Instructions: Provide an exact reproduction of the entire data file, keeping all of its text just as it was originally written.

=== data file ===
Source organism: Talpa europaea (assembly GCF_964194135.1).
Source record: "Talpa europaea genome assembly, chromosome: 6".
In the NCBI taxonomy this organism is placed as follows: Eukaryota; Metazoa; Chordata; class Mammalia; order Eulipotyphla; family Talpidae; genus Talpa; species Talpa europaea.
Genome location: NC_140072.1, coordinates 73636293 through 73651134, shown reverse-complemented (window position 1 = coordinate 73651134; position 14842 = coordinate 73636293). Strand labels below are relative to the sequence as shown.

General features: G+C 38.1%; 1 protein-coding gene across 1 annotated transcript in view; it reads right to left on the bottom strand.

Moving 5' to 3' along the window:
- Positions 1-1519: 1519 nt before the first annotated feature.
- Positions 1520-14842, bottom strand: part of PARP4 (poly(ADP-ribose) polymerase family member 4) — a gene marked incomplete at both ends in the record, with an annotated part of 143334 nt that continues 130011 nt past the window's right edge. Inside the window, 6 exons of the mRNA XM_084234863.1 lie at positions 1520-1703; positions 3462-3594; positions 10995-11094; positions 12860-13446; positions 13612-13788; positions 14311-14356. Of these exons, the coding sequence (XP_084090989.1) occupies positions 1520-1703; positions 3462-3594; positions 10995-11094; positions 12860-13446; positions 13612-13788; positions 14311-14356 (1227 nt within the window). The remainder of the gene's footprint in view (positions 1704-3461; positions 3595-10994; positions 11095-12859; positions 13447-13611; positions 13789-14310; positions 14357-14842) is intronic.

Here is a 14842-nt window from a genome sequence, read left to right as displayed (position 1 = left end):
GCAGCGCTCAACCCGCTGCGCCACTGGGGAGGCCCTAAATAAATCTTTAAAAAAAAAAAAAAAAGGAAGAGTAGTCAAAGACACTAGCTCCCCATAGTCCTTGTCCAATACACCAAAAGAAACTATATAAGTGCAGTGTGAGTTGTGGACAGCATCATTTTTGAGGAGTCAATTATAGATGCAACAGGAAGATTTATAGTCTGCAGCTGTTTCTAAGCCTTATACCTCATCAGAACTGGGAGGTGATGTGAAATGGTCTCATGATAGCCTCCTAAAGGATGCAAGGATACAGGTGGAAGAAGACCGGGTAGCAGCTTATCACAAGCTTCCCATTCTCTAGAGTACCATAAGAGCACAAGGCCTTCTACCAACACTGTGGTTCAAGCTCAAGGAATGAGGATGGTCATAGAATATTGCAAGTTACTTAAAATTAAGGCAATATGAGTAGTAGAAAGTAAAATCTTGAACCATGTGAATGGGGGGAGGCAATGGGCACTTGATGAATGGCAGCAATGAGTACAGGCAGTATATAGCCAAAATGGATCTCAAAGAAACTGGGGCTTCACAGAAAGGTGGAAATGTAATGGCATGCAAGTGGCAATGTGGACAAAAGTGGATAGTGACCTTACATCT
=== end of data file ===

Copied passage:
Source organism: Talpa europaea (assembly GCF_964194135.1).
Source record: "Talpa europaea genome assembly, chromosome: 6".
In the NCBI taxonomy this organism is placed as follows: Eukaryota; Metazoa; Chordata; class Mammalia; order Eulipotyphla; family Talpidae; genus Talpa; species Talpa europaea.
Genome location: NC_140072.1, coordinates 73636293 through 73651134, shown reverse-complemented (window position 1 = coordinate 73651134; position 14842 = coordinate 73636293). Strand labels below are relative to the sequence as shown.

General features: G+C 38.1%; 1 protein-coding gene across 1 annotated transcript in view; it reads right to left on the bottom strand.

Moving 5' to 3' along the window:
- Positions 1-1519: 1519 nt before the first annotated feature.
- Positions 1520-14842, bottom strand: part of PARP4 (poly(ADP-ribose) polymerase family member 4) — a gene marked incomplete at both ends in the record, with an annotated part of 143334 nt that continues 130011 nt past the window's right edge. Inside the window, 6 exons of the mRNA XM_084234863.1 lie at positions 1520-1703; positions 3462-3594; positions 10995-11094; positions 12860-13446; positions 13612-13788; positions 14311-14356. Of these exons, the coding sequence (XP_084090989.1) occupies positions 1520-1703; positions 3462-3594; positions 10995-11094; positions 12860-13446; positions 13612-13788; positions 14311-14356 (1227 nt within the window). The remainder of the gene's footprint in view (positions 1704-3461; positions 3595-10994; positions 11095-12859; positions 13447-13611; positions 13789-14310; positions 14357-14842) is intronic.

Here is a 14842-nt window from a genome sequence, read left to right as displayed (position 1 = left end):
GCAGCGCTCAACCCGCTGCGCCACTGGGGAGGCCCTAAATAAATCTTTAAAAAAAAAAAAAAAAGGAAGAGTAGTCAAAGACACTAGCTCCCCATAGTCCTTGTCCAATACACCAAAAGAAACTATATAAGTGCAGTGTGAGTTGTGGACAGCATCATTTTTGAGGAGTCAATTATAGATGCAACAGGAAGATTTATAGTCTGCAGCTGTTTCTAAGCCTTATACCTCATCAGAACTGGGAGGTGATGTGAAATGGTCTCATGATAGCCTCCTAAAGGATGCAAGGATACAGGTGGAAGAAGACCGGGTAGCAGCTTATCACAAGCTTCCCATTCTCTAGAGTACCATAAGAGCACAAGGCCTTCTACCAACACTGTGGTTCAAGCTCAAGGAATGAGGATGGTCATAGAATATTGCAAGTTACTTAAAATTAAGGCAATATGAGTAGTAGAAAGTAAAATCTTGAACCATGTGAATGGGGGGAGGCAATGGGCACTTGATGAATGGCAGCAATGAGTACAGGCAGTATATAGCCAAAATGGATCTCAAAGAAACTGGGGCTTCACAGAAAGGTGGAAATGTAATGGCATGCAAGTGGCAATGTGGACAAAAGTGGATAGTGACCTTACATCT